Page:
First-year coach success rate

I recently got this question into the mailbag and thought it was a good one to break out into a separate post.

Michael in Louisville writes: Andrea, can you please explain to me why people think Rutgers will compete in the Big East. I don't know if it's just (Steve) Kragthorpe bringing horrific memories back to me or what, but losing your head coach is tough. Even if you do have great players returning, the lack of a good coach is hard. The coach they got isn't even the one they wanted. They had to settle. I just don't understand why people are still so high on the Knights and are even in discussion for winning the conference.

I decided to look back at Big East teams with first-year coaches to see how they did, going back to Kragthorpe taking over for Bobby Petrino in 2007. You cannot make a blanket statement about every first-year coach. Of the nine coaching transitions at the eight current Big East schools, only four times did teams fare worse under their first-year coach than the prior year.

I did not even include West Virginia, which gets a 1-1 mark in its recent coaching transitions. Bill Stewart fared worse in Year 1 than Rich Rodriguez in his final season. But look at Dana Holgorsen last year taking over for Stewart. People were high on the Mountaineers because they had talent, and he accentuated that talent en route to an Orange Bowl win.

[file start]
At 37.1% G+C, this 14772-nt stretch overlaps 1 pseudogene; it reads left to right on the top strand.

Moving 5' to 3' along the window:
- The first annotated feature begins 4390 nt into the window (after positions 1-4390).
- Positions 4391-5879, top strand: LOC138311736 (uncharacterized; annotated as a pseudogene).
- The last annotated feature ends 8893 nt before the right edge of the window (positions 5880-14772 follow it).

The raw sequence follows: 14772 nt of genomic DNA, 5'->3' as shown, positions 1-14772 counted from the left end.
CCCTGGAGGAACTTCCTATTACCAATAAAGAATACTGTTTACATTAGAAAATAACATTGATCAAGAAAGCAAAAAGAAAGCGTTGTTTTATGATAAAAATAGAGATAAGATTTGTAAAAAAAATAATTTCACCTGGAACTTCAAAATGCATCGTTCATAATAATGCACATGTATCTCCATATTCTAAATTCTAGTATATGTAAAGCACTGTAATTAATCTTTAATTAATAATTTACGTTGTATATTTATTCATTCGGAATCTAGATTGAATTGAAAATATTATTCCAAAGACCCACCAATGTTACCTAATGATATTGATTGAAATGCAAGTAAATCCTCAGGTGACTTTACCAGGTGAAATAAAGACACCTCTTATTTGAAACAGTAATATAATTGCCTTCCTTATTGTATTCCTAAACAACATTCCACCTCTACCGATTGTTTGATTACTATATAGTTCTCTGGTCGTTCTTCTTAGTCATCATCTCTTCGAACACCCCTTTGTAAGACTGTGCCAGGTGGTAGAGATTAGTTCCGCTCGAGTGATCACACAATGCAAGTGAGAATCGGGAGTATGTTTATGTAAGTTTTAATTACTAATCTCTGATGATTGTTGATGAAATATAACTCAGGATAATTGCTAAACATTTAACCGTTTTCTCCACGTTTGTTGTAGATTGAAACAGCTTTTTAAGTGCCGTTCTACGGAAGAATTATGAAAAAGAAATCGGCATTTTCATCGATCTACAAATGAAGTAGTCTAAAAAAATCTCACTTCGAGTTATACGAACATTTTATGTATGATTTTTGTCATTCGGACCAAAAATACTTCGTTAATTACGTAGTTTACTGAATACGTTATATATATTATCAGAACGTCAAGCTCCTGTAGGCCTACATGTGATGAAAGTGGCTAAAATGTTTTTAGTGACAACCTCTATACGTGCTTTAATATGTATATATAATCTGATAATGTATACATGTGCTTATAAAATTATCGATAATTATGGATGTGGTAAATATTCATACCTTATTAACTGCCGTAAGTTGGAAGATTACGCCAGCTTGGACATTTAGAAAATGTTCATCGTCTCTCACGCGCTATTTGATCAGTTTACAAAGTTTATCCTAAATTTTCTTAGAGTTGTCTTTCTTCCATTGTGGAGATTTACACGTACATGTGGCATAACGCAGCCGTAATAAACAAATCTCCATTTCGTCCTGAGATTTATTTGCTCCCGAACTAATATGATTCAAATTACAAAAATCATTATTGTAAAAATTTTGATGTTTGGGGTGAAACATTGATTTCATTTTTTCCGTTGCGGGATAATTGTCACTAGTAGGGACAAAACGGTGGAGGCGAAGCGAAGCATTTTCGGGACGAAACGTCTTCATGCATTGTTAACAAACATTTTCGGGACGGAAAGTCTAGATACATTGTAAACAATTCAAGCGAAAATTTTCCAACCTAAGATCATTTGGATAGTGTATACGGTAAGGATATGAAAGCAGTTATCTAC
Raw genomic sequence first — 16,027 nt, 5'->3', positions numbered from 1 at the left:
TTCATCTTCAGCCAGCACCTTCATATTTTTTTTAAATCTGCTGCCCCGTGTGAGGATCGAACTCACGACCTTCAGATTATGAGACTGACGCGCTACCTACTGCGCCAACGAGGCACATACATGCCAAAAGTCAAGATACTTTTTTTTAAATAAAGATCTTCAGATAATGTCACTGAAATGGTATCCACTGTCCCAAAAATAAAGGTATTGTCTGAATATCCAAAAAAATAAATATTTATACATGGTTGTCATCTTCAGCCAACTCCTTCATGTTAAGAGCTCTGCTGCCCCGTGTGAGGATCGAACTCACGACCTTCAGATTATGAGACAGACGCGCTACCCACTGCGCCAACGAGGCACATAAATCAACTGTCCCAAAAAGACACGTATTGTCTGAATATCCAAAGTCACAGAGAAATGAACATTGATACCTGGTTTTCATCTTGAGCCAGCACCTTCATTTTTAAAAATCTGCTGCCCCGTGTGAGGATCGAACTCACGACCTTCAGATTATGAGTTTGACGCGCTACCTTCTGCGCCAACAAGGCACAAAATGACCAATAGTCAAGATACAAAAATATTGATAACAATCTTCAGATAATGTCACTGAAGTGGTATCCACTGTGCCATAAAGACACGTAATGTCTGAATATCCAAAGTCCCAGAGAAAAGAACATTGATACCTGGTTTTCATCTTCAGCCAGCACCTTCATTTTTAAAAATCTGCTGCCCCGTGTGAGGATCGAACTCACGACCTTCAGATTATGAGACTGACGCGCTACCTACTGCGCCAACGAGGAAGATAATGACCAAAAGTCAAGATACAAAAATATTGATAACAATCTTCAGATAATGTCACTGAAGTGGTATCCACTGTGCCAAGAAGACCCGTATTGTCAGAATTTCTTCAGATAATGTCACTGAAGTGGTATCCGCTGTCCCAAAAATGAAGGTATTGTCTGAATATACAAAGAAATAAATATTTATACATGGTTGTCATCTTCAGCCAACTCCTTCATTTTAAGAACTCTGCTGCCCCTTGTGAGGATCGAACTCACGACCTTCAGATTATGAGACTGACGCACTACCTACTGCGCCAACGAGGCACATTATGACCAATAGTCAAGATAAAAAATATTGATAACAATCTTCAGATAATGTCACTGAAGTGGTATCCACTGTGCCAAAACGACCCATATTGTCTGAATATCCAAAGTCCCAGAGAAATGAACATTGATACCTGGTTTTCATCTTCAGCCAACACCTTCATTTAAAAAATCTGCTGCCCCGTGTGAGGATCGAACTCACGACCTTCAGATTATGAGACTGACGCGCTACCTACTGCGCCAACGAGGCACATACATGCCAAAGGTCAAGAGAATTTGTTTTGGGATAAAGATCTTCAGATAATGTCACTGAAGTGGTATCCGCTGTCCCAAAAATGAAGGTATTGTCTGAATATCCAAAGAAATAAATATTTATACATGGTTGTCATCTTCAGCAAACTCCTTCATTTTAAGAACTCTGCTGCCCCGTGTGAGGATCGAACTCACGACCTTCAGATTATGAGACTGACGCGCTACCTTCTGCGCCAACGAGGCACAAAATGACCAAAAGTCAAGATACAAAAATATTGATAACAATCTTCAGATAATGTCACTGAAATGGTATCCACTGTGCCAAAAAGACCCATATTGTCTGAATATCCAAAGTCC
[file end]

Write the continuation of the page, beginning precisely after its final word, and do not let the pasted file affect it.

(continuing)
I am not saying Kyle Flood is Holgorsen. Flood has been an offensive line coach, and to my knowledge, has never called a play at Rutgers. Holgorsen had at least proven himself as a coordinator at several other spots, including Oklahoma State. But he had never been a head coach before West Virginia, so there were questions about him.

Kragthorpe had a winning track record when he got to Louisville, but clearly something was lost in the translation. Going back to the main question, I think some of the prognosticators have cooled on Rutgers since the season ended, largely because of the coaching change. I expect some of those bowl picks to change as we get closer to the season.

But I do think Rutgers has a chance to compete for a championship because of the talent returning, specifically on defense. If that D is as good as it was a year ago, Rutgers will be in a lot of games. Having said that, Rutgers is the only Big East school facing a coaching transition for the first time since the 2006 season. So a lot of people are going to be watching to see how Flood does.

Now, here is a look at how first-year coaches have done in the Big East since 2007.


2006: final year under Mark Dantonio, 8-5

2007: first year Brian Kelly, 10-3

2009: final year under Kelly, 12-1

2010: first year Butch Jones, 4-8


2010: final year under Randy Edsall, 8-5

2011: first year Paul Pasqualoni, 5-7


2006: final year under Bobby Petrino, 12-1

2007: first year Kragthorpe, 6-6

2009: final year under Kragthorpe, 4-8

2010: first year Charlie Strong, 7-6


2010: final year Dave Wannstedt, 8-5

2011: first (and final) year, Todd Graham: 6-6


2009: final year under Jim Leavitt, 8-5

2010: first year under Skip Holtz, 8-5


2008: last year under Greg Robinson, 3-9

2009: first year under Doug Marrone, 4-8


2010: last year under Al Golden, 8-4

2011: first year under Steve Addazio, 9-4